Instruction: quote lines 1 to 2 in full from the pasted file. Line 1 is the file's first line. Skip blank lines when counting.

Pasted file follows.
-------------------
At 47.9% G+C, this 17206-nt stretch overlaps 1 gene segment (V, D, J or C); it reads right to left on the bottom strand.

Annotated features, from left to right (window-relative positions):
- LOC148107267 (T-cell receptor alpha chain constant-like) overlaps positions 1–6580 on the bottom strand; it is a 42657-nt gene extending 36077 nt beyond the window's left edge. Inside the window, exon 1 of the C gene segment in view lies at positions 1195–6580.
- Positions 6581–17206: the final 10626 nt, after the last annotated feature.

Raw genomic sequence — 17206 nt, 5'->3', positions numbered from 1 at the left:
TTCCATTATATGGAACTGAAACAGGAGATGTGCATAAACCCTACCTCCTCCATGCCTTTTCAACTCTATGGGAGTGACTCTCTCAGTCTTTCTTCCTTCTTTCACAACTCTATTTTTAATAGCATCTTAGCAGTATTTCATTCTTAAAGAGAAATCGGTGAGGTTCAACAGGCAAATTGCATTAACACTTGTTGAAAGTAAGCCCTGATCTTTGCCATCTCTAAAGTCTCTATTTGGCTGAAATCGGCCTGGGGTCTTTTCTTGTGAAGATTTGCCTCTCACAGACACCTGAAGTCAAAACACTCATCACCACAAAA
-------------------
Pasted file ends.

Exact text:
At 47.9% G+C, this 17206-nt stretch overlaps 1 gene segment (V, D, J or C); it reads right to left on the bottom strand.

Annotated features, from left to right (window-relative positions):